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Washington State Supreme Court Allows Withdrawal of Juvenile's Guilty Plea to Sex Offense

On January 28, 2010, the Supreme Court of Washington State issued an opinion allowing a juvenile to withdraw a guilty plea to a sex offense due to ineffective assistance of appointed counsel and misunderstanding the charge.

When A.N.J. was 12, he pleaded guilty to first degree child molestation. Prior to the guilty plea, the court appointed him an attorney who met with him and his parents a total of less than an hour before the plea was entered. The attorney misinformed A.N.J. and his parents, telling them that the SPX offense would be removed from his record when he was 18 or 21. The appointed attorney never hired an investigator or expert because, under the terms of his contract to provide juvenile appointed counsel, he would have had to pay for the expert or investigator out of his own pocket. The attorney never contacted A.N.J.'s witnesses. His annual-fixed-rate contract rewarded his plea bargaining clients.

As soon as he discovered that he had been misinformed, A.N.J. filed a motion to withdraw his guilty plea, which the trial court denied. A.N.J. appealed to the Supreme Court of Washington State.

The en banc Supreme Court held that the appointed attorney's contract "effectively placed a bounty for every guilty plea delivered by assigned defense counsel to the county prosecutor. This is a dysfunctional system." A contract that requires the appointed attorney to pay investigative, expert and conflict counsel fees out of the defender's fee may be considered evidence of ineffectiveness of counsel. This coupled with appointed counsel's misinforming A.N.J. and his parents that the sex offense and requirement to register as a sex offender would be removed from his record constituted ineffective assistance of counsel by misinforming A.N.J. of the consequences of his guilty plea. The insufficient amount of time the attorney spent with A.N.J. also showed ineffective assistance of counsel. The ineffective assistance of counsel would result in a manifest injustice if A.N.J. were not allowed to withdraw his guilty plea.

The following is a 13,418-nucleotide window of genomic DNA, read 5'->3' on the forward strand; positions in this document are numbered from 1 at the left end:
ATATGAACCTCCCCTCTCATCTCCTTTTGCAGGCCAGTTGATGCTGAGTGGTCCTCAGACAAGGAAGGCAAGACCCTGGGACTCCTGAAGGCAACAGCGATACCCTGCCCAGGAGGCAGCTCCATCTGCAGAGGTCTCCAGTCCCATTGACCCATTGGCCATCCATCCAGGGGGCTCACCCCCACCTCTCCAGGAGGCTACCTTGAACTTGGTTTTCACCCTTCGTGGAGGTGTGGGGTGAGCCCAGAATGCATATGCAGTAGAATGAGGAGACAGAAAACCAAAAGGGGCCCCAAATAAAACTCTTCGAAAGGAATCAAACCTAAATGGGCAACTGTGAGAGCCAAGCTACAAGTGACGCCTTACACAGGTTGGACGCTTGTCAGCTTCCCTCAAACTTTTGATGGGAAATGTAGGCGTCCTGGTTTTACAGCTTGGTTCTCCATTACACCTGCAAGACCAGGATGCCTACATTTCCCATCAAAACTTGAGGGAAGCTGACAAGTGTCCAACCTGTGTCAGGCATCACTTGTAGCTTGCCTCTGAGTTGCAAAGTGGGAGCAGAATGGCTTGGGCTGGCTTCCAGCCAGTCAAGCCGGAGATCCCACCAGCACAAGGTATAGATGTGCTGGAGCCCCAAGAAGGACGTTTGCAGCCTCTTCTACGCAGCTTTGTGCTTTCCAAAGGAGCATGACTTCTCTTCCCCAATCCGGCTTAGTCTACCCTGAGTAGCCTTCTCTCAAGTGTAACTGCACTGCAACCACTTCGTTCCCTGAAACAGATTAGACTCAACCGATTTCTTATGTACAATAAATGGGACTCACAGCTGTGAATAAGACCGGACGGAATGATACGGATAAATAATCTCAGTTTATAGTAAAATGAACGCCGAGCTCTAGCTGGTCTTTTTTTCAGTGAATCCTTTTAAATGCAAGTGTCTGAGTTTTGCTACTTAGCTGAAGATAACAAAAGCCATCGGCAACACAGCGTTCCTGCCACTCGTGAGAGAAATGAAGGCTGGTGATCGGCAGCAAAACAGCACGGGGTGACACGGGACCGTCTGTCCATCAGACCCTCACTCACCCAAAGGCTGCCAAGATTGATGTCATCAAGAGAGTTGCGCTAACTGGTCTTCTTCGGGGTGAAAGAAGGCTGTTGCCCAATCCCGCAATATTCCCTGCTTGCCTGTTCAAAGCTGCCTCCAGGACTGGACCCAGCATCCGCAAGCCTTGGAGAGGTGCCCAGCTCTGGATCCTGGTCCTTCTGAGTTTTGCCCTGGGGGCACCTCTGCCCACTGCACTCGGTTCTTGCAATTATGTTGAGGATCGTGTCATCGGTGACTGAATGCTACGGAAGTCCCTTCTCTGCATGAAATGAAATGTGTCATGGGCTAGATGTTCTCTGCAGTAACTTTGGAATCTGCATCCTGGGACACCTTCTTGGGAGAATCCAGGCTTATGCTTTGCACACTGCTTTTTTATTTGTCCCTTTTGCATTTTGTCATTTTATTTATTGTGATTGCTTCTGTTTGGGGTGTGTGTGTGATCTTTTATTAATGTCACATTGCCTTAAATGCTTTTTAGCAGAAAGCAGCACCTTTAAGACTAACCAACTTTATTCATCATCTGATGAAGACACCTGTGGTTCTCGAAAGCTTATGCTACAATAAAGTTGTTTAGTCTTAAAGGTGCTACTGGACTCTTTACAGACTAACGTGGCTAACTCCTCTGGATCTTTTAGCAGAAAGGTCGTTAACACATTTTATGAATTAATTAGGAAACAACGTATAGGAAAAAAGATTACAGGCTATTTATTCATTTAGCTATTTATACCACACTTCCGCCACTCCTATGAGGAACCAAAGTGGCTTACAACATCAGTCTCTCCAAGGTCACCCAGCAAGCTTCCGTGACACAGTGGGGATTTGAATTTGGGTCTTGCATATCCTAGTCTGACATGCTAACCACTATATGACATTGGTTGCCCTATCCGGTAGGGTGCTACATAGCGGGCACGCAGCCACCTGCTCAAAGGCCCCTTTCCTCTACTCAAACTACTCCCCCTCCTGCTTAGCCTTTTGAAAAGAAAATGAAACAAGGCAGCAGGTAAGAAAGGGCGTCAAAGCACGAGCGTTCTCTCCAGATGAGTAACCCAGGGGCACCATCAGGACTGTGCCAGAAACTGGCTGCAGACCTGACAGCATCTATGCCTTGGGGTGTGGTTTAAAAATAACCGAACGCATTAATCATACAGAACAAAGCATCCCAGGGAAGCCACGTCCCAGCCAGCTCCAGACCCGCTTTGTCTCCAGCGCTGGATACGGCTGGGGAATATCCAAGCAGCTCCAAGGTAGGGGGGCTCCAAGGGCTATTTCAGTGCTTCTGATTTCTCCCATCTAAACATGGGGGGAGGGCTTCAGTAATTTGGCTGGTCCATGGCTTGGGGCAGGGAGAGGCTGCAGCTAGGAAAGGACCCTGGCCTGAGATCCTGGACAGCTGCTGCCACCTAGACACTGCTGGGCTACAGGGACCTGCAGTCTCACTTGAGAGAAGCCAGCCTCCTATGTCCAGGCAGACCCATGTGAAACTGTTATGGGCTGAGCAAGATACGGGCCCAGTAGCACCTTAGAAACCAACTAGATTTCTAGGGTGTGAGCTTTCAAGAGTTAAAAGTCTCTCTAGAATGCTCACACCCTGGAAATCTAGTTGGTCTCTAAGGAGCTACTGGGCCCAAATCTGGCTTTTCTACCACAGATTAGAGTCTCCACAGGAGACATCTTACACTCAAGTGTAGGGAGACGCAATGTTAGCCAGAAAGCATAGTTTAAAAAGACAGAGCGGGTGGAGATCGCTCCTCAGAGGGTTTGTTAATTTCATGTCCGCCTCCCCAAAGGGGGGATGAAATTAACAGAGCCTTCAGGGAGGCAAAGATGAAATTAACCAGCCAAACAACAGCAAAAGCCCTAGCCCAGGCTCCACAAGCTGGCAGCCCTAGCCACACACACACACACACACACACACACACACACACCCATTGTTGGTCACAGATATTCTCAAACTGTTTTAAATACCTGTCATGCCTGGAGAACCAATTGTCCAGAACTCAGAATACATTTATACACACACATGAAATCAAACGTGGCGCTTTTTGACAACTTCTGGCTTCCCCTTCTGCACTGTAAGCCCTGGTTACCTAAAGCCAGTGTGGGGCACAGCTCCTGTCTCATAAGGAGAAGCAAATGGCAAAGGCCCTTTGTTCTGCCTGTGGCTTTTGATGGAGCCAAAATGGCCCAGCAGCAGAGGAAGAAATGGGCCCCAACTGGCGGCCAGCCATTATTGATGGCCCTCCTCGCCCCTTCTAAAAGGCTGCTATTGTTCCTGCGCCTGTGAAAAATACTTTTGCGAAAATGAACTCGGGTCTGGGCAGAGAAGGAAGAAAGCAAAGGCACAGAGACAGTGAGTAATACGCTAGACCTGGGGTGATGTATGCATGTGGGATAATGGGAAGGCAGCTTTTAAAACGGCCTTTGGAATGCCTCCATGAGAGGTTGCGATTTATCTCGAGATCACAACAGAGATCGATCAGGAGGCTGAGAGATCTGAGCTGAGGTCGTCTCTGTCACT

There was also evidence that A.N.J. did not understand that incidental contact with another child's genitals during play, without the purpose of gratifying sexual desire, does not meet the definition of the offense he pleaded guilty to. Neither his attorney nor the trial court explained the requirement that the contact be with the intent to gratify sexual desire to him. This also justified allowing A.N.J. to withdraw his guilty plea.

The Supreme Court reversed the decision of the trial court and remanded the case to that court with directions to allow A.N.J. to withdraw his guilty plea. See: State v. ANJ, 225 P.3d 956 (2010)

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Related legal case

State v. ANJ